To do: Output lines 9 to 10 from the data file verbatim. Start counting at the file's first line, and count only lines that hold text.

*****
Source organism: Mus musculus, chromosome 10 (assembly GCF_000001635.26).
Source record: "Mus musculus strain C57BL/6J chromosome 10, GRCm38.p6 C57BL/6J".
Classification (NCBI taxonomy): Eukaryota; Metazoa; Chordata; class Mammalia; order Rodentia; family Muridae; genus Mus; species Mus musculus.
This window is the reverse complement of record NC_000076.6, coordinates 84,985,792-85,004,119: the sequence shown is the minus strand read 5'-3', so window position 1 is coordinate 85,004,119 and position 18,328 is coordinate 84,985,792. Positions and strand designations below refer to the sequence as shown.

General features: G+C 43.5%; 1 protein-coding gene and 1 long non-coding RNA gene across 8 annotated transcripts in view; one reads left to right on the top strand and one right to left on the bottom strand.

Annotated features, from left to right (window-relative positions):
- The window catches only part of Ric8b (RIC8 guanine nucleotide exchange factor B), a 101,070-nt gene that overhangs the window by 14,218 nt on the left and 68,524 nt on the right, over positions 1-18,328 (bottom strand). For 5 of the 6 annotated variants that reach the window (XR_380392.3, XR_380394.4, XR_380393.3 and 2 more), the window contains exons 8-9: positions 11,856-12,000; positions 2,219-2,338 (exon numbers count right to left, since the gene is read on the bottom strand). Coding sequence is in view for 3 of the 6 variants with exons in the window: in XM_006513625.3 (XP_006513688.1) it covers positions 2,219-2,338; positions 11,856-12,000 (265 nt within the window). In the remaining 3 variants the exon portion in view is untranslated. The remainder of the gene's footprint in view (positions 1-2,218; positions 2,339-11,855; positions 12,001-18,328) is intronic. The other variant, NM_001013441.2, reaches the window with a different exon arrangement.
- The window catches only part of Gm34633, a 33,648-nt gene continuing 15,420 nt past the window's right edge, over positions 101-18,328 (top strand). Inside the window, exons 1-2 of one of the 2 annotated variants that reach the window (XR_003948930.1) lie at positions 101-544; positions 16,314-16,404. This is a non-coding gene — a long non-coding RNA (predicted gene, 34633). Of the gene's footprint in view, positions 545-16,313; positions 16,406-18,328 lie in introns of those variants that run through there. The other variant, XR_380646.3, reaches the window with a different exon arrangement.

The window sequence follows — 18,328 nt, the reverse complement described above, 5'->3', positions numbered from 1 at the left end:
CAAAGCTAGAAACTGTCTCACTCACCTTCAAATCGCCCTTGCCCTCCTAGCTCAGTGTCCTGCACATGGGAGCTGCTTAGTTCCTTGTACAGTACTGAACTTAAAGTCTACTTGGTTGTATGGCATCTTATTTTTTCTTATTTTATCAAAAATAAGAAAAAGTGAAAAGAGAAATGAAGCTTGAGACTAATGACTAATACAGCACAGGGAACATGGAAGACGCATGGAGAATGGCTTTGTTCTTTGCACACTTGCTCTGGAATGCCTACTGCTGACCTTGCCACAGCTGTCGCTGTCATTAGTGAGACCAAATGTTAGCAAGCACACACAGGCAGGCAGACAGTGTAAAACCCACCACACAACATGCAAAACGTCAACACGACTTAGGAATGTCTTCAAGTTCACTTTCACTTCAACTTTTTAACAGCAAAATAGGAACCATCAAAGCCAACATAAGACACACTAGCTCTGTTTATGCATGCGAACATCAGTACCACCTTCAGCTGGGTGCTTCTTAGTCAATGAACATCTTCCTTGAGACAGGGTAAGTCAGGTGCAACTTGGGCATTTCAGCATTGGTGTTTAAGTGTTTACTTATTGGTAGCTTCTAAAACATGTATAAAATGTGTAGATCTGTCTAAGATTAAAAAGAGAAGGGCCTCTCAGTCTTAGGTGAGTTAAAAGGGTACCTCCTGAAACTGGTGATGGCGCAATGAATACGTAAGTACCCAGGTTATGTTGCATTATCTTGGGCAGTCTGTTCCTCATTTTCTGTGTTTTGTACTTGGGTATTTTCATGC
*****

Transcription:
The window sequence follows — 18,328 nt, the reverse complement described above, 5'->3', positions numbered from 1 at the left end:
CAAAGCTAGAAACTGTCTCACTCACCTTCAAATCGCCCTTGCCCTCCTAGCTCAGTGTCCTGCACATGGGAGCTGCTTAGTTCCTTGTACAGTACTGAACTTAAAGTCTACTTGGTTGTATGGCATCTTATTTTTTCTTATTTTATCAAAAATAAGAAAAAGTGAAAAGAGAAATGAAGCTTGAGACTAATGACTAATACAGCACAGGGAACATGGAAGACGCATGGAGAATGGCTTTGTTCTTTGCACACTTGCTCTGGAATGCCTACTGCTGACCTTGCCACAGCTGTCGCTGTCATTAGTGAGACCAAATGTTAGCAAGCACACACAGGCAGGCAGACAGTGTAAAACCCACCACACAACATGCAAAACGTCAACACGACTTAGGAATGTCTTCAAGTTCACTTTCACTTCAACTTTTTAACAGCAAAATAGGAACCATCAAAGCCAACATAAGACACACTAGCTCTGTTTATGCATGCGAACATCAGTACCACCTTCAGCTGGGTGCTTCTTAGTCAATGAACATCTTCCTTGAGACAGGGTAAGTCAGGTGCAACTTGGGCATTTCAGCATTGGTGTTTAAGTGTTTACTTATTGGTAGCTTCTAAAACATGTATAAAATGTGTAGATCTGTCTAAGATTAAAAAGAGAAGGGCCTCTCAGTCTTAGGTGAGTTAAAAGGGTACCTCCTGAAACTGGTGATGGCGCAATGAATACGTAAGTACCCAGGTTATGTTGCATTATCTTGGGCAGTCTGTTCCTCATTTTCTGTGTTTTGTACTTGGGTATTTTCATGC